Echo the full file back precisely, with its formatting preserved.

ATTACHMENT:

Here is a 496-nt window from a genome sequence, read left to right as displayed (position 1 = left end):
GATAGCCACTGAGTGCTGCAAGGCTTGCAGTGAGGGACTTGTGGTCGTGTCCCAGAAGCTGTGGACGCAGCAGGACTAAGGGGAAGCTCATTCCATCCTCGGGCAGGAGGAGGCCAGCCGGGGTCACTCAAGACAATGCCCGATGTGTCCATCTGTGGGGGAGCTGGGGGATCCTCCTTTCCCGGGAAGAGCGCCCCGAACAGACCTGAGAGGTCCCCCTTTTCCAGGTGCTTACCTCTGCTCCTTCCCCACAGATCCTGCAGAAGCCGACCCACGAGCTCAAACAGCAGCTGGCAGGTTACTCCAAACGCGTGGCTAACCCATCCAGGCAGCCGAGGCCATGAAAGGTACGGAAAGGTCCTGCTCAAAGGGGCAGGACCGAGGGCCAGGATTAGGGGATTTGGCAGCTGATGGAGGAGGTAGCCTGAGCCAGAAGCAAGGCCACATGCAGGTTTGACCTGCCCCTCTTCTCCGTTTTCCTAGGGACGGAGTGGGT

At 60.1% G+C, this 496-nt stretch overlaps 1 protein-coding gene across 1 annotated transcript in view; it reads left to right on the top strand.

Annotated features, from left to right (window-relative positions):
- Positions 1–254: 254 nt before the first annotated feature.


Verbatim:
Here is a 496-nt window from a genome sequence, read left to right as displayed (position 1 = left end):
GATAGCCACTGAGTGCTGCAAGGCTTGCAGTGAGGGACTTGTGGTCGTGTCCCAGAAGCTGTGGACGCAGCAGGACTAAGGGGAAGCTCATTCCATCCTCGGGCAGGAGGAGGCCAGCCGGGGTCACTCAAGACAATGCCCGATGTGTCCATCTGTGGGGGAGCTGGGGGATCCTCCTTTCCCGGGAAGAGCGCCCCGAACAGACCTGAGAGGTCCCCCTTTTCCAGGTGCTTACCTCTGCTCCTTCCCCACAGATCCTGCAGAAGCCGACCCACGAGCTCAAACAGCAGCTGGCAGGTTACTCCAAACGCGTGGCTAACCCATCCAGGCAGCCGAGGCCATGAAAGGTACGGAAAGGTCCTGCTCAAAGGGGCAGGACCGAGGGCCAGGATTAGGGGATTTGGCAGCTGATGGAGGAGGTAGCCTGAGCCAGAAGCAAGGCCACATGCAGGTTTGACCTGCCCCTCTTCTCCGTTTTCCTAGGGACGGAGTGGGT

At 60.1% G+C, this 496-nt stretch overlaps 1 protein-coding gene across 1 annotated transcript in view; it reads left to right on the top strand.

Annotated features, from left to right (window-relative positions):
- Positions 1–254: 254 nt before the first annotated feature.